Movie News & Reviews

It took 18 years to cook up 'Dinner with Schmucks'

Steve Carell plays a socially inept IRS agent with unusual interests, and Paul Rudd plays an ambitious investment analyst seeking a patsy in Dinner for Schmucks.
Steve Carell plays a socially inept IRS agent with unusual interests, and Paul Rudd plays an ambitious investment analyst seeking a patsy in Dinner for Schmucks.

LOS ANGELES — It began, as so many things do, on the Paris stage.

That's not where you'd expect a star-heavy, big-budget studio comedy to start its odyssey. But it's hardly the only unusual place to which "Dinner for Schmucks," the Steve Carell and Paul Rudd remake of a French screwball comedy, detoured on its road to the multiplex Friday. The film followed a tortured path littered with nasty corporate divorces, tumultuous writers strikes, skittish financiers and, just to round out the colorful Hollywood journey, a reluctant Borat.

"We had our share of curveballs," says co-writer David Guion, his voice betraying understatement. "It was kind of hard to remain calm."

All these tribulations are appropriate given the film's subject matter — "Dinner for Schmucks" is, after all, about bad luck, telling the story of a hapless man and the chaos he brings with him. In the poignant comedy, corporate climber Tim (Rudd) is assigned by his cruel bosses to bring a delusional loser to a swanky dinner at which buffoons are gathered and surreptitiously mocked. Tim invites Barry (Carell), a misfit, relentlessly chipper IRS employee who spends his free time building dioramas out of stuffed dead mice. Barry seems harmless enough, but in short order, Tim's apartment is trashed, his girlfriend leaves him and his job is in peril.

All film projects are a house of cards, in danger of toppling at any moment. But even with its A-list names, Dinner for Schmucks was more precarious than most, as though the same unseen forces that make Barry such a hard-luck case were exerting themselves on the production itself.

In 1993, Francis Veber, a well-regarded French writer who wrote the screenplay of La Cage aux Folles, debuted Le Diner de Cons on the French stage. Translated as Dinner for Idiots, it centered on a go-getter and a bumbler whose paths intersect. The screwball comedy played well in Paris, but that's like saying hockey is popular in Canada. Five years later, Veber adapted it for the screen, and although the French-language film won three Cesars (France's version of the Oscars), its appeal in the U.S. was limited, becoming only an art-house hit.

It might have ended there had Walter Parkes, the DreamWorks chief and force behind big-budget hits such as Gladiator and Men in Black, not stepped in. Parkes' wife and partner, Laurie MacDonald, had read the play, and Parkes later saw, and liked, the movie. The executive has an affinity for the clumsy-guest-at-dinner conceit — he would also try to remake the Peter Sellers classic The Party — and with its Odd Couple premise and physical slapstick, Le Diner de Cons, he thought, could be a mainstream American comedy. "What struck us was that this was a really good example of a kind of mini-genre of comedies about characters who are quite self-satisfied, until another character with a spirit of anarchy is thrown into their lives," Parkes says.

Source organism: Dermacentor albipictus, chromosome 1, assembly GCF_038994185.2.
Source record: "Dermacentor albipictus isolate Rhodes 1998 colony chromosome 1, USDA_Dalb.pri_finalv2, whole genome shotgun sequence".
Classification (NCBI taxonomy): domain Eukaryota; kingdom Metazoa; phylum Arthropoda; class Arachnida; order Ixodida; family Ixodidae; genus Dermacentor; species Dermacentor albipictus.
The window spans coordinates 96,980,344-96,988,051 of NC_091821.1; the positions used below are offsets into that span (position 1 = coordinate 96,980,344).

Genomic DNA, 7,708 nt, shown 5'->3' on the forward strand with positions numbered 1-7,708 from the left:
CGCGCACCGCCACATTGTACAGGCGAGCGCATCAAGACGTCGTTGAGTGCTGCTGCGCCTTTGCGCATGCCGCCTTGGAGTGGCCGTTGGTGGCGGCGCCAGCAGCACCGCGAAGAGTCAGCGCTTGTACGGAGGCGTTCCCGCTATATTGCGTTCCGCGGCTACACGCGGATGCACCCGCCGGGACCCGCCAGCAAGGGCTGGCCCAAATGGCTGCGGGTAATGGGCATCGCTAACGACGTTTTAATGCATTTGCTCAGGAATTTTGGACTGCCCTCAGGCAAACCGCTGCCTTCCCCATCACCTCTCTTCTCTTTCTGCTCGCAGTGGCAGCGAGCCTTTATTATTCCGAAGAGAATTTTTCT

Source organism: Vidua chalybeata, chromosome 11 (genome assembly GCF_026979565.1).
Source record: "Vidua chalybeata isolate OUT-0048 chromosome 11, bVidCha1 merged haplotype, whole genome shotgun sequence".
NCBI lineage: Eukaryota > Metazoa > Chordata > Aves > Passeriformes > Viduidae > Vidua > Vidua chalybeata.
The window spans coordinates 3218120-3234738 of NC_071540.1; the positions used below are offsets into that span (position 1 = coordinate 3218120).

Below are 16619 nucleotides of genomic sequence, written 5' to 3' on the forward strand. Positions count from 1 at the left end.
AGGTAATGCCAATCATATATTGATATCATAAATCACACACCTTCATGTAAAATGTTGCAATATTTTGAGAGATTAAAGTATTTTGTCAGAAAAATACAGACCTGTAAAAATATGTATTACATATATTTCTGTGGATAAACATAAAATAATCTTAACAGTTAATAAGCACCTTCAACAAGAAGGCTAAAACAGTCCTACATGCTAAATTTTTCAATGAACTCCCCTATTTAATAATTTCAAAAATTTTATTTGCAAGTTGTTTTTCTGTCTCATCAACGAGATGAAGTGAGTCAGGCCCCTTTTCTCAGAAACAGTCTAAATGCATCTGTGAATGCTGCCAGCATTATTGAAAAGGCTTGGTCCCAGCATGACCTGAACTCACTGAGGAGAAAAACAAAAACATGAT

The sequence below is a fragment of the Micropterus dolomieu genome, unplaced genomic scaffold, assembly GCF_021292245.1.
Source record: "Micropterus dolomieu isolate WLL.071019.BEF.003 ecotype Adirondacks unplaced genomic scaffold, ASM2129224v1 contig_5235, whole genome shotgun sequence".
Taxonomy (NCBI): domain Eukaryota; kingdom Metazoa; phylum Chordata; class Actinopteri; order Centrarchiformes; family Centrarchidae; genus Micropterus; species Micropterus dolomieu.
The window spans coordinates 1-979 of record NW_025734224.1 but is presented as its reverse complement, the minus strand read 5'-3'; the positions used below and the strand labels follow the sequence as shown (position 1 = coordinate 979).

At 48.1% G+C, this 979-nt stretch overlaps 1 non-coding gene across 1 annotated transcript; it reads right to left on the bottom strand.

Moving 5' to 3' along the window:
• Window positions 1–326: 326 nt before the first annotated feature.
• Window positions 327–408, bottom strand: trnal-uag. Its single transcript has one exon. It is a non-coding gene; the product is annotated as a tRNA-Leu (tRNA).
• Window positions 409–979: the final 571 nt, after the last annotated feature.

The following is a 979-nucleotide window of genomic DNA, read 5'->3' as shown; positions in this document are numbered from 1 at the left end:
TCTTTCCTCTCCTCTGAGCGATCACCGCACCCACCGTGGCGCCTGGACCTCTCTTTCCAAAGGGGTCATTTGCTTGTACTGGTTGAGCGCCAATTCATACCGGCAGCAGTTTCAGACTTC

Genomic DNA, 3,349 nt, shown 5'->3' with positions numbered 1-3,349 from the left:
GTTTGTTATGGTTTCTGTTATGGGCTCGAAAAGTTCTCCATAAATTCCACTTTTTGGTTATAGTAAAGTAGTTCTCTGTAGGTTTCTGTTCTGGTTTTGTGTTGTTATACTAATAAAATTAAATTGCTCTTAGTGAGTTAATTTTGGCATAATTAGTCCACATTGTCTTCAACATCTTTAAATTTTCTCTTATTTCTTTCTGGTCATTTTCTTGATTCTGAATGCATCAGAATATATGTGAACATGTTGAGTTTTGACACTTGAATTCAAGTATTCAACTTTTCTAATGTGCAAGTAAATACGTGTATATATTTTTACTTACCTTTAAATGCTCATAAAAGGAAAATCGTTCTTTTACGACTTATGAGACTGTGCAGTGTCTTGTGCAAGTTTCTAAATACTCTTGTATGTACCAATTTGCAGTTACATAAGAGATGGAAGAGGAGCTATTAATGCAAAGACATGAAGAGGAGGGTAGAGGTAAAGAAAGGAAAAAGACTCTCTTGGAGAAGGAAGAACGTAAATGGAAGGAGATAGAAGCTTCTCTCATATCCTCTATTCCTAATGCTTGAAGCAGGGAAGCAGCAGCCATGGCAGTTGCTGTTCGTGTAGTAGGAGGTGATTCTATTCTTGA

In 2000, he and MacDonald optioned the work and began hiring writers. Sacha Baron Cohen later committed to play the buffoon, developing the film with them. But by the middle of 2007, various drafts weren't working, and it looked unlikely that Parkes, now a DreamWorks-based producer, would get a movie made. But a burst of energy came with Jay Roach.

A veteran presence with a deft comic touch, Roach has the rare ability to make cringe-comedy digestible for a mainstream audience, as fans of his Meet the Parents franchise know. "I like the classic dramatic device of handcuffing people together, people who are repulsed by each other," he says. Roach also says he liked playing on both our sadistic and softer impulses. "I think we all have both sides — we're tempted to make fun of people and we see ourselves as the ones who could be made fun of." Roach also had numerous blockbusters under his belt — he directed all three "Austin Powers" movies — a credential that can pave the way to a green light.

The soft-spoken director was in a dark place at the time. Roach had been laboring for several years on Used Guys, a science-fiction comedy whose development woes and near-misses are legend in Hollywood. After a process Roach describes as "losing a year and a half of my life," he was hoping for a smooth project to come along. Schmucks was just the ticket. Parkes hired Roach, who brought along two of his writing collaborators from Used Guys, Guion and Michael Handelman. As Labor Day rolled around in 2007, all systems were go.